We need humility to counteract our sinful pride. Pride can be a big problem in so many ways. It will sabotage us every time. Do we sometimes let our pride and vanity get in the way of emulating Jesus’ behaviors? Focusing on ourselves, rather than on Jesus, and on Jesus in others, we easily become the source of aggravation for others. Do we stop to think about our need for humility? Do we pray for humility?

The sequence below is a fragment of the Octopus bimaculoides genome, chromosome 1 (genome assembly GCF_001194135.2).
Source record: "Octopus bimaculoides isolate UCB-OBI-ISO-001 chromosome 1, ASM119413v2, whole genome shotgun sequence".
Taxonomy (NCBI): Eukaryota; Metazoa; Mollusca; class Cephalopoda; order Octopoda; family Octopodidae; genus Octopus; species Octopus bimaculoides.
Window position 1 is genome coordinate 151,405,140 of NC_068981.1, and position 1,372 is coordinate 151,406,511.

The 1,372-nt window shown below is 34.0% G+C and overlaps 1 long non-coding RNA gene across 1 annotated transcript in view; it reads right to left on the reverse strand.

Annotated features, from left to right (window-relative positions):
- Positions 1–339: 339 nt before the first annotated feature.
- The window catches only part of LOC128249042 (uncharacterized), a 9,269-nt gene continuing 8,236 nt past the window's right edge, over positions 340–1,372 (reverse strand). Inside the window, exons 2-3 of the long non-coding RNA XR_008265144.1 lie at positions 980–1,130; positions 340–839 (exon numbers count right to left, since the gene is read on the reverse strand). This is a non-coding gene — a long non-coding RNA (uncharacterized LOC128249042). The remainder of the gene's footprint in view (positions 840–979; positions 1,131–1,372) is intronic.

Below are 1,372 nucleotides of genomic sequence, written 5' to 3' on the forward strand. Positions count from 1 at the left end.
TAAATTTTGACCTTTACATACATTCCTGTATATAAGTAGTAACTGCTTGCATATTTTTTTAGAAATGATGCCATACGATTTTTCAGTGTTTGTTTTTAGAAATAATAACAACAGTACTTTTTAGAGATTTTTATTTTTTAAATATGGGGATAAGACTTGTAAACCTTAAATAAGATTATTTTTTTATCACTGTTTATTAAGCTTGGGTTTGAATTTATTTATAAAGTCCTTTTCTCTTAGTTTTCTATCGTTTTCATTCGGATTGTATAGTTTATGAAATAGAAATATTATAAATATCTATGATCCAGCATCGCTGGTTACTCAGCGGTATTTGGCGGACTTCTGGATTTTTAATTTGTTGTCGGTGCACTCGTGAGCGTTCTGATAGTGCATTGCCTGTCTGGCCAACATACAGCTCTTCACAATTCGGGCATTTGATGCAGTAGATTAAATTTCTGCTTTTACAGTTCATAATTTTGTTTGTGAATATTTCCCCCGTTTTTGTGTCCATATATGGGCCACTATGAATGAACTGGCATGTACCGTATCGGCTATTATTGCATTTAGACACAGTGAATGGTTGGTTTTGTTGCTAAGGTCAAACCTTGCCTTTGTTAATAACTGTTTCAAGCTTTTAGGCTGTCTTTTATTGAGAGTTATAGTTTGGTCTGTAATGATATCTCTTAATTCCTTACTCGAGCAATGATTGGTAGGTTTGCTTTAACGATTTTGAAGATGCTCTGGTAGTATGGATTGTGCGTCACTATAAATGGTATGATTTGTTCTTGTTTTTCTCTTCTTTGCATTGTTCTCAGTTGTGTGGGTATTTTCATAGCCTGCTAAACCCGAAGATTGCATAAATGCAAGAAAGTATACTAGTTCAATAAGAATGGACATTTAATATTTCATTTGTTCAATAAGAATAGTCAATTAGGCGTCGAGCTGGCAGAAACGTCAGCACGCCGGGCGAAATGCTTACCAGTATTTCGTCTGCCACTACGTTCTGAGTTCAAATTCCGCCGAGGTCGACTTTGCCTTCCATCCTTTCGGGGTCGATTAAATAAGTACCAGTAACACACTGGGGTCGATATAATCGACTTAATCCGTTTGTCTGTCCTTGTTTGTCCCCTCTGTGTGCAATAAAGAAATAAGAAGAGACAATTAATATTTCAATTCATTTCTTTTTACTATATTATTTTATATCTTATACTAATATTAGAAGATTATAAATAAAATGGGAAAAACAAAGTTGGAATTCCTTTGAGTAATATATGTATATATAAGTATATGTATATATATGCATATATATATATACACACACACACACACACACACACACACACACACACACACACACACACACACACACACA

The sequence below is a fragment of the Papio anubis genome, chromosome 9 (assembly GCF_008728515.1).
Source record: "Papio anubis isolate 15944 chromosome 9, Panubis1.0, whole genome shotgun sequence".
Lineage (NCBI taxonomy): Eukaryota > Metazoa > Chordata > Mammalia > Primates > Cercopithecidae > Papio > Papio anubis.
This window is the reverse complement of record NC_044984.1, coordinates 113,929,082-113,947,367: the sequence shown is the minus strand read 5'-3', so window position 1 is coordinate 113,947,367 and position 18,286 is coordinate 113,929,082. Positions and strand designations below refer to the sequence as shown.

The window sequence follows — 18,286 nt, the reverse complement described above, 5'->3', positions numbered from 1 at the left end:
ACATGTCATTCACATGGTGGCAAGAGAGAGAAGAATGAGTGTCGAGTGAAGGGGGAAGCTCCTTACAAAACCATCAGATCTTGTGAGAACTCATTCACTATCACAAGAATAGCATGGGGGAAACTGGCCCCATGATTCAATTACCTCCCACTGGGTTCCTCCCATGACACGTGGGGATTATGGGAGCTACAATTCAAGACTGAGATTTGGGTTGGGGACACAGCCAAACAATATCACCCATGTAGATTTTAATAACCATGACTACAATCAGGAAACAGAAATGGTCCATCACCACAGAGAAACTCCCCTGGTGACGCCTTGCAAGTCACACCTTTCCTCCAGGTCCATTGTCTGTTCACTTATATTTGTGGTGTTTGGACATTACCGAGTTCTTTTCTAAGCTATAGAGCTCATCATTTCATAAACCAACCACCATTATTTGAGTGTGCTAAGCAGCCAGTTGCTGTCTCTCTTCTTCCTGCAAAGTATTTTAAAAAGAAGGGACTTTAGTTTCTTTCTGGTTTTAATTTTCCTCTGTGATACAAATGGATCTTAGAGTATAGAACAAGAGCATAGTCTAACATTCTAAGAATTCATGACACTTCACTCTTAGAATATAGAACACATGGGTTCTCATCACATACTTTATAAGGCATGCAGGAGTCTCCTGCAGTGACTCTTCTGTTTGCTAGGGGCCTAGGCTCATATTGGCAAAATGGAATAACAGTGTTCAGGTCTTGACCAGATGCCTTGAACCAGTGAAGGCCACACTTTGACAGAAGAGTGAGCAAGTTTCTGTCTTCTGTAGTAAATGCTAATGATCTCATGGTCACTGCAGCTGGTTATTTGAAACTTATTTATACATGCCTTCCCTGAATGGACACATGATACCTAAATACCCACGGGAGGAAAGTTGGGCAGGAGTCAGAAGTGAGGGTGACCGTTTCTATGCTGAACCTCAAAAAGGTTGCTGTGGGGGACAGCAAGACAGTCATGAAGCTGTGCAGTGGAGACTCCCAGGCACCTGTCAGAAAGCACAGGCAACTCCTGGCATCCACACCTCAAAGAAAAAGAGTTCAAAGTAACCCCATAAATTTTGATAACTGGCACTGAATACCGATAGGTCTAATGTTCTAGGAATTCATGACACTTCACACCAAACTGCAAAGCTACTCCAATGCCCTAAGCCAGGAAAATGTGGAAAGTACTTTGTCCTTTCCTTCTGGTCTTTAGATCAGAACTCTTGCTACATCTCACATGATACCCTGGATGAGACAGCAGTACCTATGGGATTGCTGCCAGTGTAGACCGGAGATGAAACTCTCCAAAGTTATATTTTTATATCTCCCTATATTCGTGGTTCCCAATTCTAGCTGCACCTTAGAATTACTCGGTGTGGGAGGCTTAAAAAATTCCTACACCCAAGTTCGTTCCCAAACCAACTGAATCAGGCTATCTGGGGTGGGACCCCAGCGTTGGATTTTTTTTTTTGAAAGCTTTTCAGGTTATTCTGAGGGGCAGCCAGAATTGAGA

The litany of humility is a great resource that my spiritual director recommended to me. Developed by Pope Pius X’s Secretary of State, Rafael Cardinal Merry Del Val, it is profound. The intensity of this prayer can be troubling at first—at least it was for me. In it we pray for deliverance from the desire to be loved, praised, approved, and more. We pray for the grace to desire that others be honored and chosen while we are forgotten. These may be difficult sayings, but they address in a powerful way how Jesus is asking us to live. He provided us with the supreme example of humility. The God of the universe allowed Himself to be born as a helpless baby into humble surroundings. He lived a nondescript life for 30 years. Then He was tortured, derided and crucified for our sins. You can’t get more humble than that.